For the longest time manufacturing made it so that only high quality yarn (long staples) could be made into a high thread count sheet thus making high thread count sheets out of reach for the average consumer due to their high cost.  Nowadays, anyone can get a hold of 600 or even 800 thread count- but do you know what that means?  We are lulled into thinking that the higher the thread count the better.  But a lot of the time they are using inferior threads (short staples), using a 2 ply yarn and a sateen weave.  All of this can add up to sheets that will not hold up.  What do I mean when I say the sheets may be made with  1 or 2 ply.  Well.... 1 ply means just that- a thread that is a single spun thread.  A 2 ply is a thread that has 2 threads twisted into one thread.  If the sheets you buy is a 2 ply a lot of times the manufacturers cheat and say they have 600 count sheets but in fact they are really 300 count!  Sneaky I know!!  In addition , are the threads used thick or fine? And what length of fibre did they use?  PHEW!  I know it's a lot to take in.  Generally speaking a finer thread produces a finer fabric, a thicker thread a thicker one- pretty simple.  but what does this mean for you?  This means that if the sheets were made using long staple fibres, fine fibres and a high thread count- you have a mighty fine set of sheets my friend and you probably paid a lot for them!  If you bought 800 thread count sheets for $29.99......  well...... they are probably not exactly what the claim to be.  Like a lot of things in life you get what you paid for!

The 3rd and last thing to look for is the weave that the sheets were made with.  For the most part sheets are made either with a plain weave also stated as Percale or a Sateen Weave:

If the sheets are made with this weave (Plain), and have a high thread count and are made with a great quality yarn this would be my sheets of choice by far!  They would also be known as Percale sheets. They tend to be smooth and crisp, wear really well and launder great!   Now I know a lot of people out there really like Sateen sheets.  Sateen is:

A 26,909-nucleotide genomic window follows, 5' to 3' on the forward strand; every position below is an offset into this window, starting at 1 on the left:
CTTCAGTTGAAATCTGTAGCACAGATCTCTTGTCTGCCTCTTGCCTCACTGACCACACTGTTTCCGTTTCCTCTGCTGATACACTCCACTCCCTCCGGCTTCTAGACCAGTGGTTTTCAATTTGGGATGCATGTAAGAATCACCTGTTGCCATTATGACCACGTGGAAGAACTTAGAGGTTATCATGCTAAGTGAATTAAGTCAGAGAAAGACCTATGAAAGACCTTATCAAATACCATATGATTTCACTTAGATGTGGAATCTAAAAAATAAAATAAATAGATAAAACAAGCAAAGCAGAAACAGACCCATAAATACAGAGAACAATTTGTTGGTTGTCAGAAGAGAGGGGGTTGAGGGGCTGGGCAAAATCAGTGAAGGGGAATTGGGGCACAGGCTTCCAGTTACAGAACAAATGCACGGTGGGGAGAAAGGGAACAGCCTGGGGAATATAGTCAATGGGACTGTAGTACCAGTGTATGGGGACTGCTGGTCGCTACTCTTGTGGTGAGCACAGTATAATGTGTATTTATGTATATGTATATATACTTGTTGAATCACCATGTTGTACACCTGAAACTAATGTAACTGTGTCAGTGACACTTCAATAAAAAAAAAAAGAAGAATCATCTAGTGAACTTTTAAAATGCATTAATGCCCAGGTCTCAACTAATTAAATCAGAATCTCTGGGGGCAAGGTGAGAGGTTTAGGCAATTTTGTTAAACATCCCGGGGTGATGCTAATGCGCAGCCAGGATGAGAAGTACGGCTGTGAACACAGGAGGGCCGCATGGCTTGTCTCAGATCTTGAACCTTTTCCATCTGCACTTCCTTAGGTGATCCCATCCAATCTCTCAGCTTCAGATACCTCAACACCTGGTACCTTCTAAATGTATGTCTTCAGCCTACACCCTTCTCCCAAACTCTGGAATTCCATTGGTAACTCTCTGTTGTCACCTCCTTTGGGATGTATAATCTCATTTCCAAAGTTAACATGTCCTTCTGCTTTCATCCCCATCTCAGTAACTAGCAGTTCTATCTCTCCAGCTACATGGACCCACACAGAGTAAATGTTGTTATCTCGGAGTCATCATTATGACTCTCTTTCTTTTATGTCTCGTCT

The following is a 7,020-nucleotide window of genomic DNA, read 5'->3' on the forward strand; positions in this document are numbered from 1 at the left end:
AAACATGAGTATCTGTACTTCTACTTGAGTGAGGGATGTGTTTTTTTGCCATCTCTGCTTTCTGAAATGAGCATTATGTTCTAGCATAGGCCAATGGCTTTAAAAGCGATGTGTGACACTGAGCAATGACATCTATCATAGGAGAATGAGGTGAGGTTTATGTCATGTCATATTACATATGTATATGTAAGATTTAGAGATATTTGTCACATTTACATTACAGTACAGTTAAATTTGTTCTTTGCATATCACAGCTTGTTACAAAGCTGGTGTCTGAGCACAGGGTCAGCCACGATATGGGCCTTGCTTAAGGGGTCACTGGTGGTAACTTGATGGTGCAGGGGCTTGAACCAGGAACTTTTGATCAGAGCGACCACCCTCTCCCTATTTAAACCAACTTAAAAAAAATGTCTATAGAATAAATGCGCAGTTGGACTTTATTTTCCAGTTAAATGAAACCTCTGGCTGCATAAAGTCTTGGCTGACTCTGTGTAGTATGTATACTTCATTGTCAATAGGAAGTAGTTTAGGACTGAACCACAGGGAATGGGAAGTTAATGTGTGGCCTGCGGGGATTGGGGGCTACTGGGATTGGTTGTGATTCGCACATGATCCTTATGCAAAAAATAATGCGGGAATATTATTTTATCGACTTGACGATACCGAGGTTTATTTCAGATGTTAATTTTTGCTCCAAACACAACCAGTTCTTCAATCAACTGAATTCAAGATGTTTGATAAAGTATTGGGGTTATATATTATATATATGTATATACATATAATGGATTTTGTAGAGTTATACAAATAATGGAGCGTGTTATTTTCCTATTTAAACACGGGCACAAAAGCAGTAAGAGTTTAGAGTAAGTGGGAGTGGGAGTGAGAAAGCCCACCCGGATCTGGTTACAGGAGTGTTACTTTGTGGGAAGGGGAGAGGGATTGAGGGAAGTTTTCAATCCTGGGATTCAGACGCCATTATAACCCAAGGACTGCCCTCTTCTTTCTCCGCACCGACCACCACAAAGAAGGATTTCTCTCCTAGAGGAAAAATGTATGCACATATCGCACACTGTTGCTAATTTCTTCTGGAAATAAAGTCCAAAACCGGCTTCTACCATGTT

Can you see the difference between the two pictures?  The Sateen Weave has what is called floats.  Floats are threads in the fabric that literally float over other threads.  They will generally float over 2 or 3 threads.  This produces a fabric that is very smooth and has a soft feel (hand).  The main issue with this type of weave is that the floats can snag and pull easily.  In addition, this fabric tends to produce pills.  Since there are threads that are raised they tend to rub.  I am sure you know what I mean.....  I too have bought Sateen sheets/pillowcases in the past and have regretted it.  I thought-what the heck I will give these sheets a try.  I have will never buy sateen again! 
When I go into discount stores and I see 800 count sheets with a sateen weave and have a low cost, I run screaming and so should you!  I can almost guarantee they were made with an inferior 2 ply threads.  In addition because of that inferior thread those lovely floats that make that sheet feel so nice AT
FIRST will pill and pull horribly.  And I can almost guarantee they ARE NOT 800 Thread Count!

So what does this all mean to you.  I just wanted to arm you with a little knowledge so that the next time you go and buy sheets you may think twice about what you are buying.  I personally like crisp sheets.  Not so crisp that they are crunchy!  But sheets that have a descent thread count and are a plain weave.
There is nothing like a bed made with fresh sheets!
Since I live in a Northern Climate I love having Flannel Sheets.  They are so lovely to get into at night.  I leave the crisp ones for summer. Although I have used my Flannel ones in Summer as well- as they are highly absorbant.  When I go to buy Flannel sheets I try to buy ones that aren't that cheap.  You really do get what you pay for with Flannel.  I try to buy ones with a plain weave that is TIGHTLY woven.  This tightly woven sheet is just a better product.   But really, when it comes down to it, it really is trial and error with flannel- well at least that's what I have found anyways.  Just remember.  To always wash Flannels and any sheets before using.  The main reason is that there will almost always be a "finish" on them when you get them.  This means that the fabric has been treated in some way so that the sheets have a nice "feel" and look nice in the packaging.  Please, please, please, after drying your flannel sheets clean out the lint trap- you have no idea- or maybe you do- the amount of lint that is produced.  This is especially true when they are washed the first few times. It is any wonder there is any fluffiness left on those sheets to snuggle into.
Have a great day!


  1. This is a wonderful explanation of the way thread quality and weave change the way we experience fabric. I'm certainly armed with more info for my next purchase, thanks!

    1. You are more than welcome! The more info you have, the more bang for your buck you will have. Have a good one.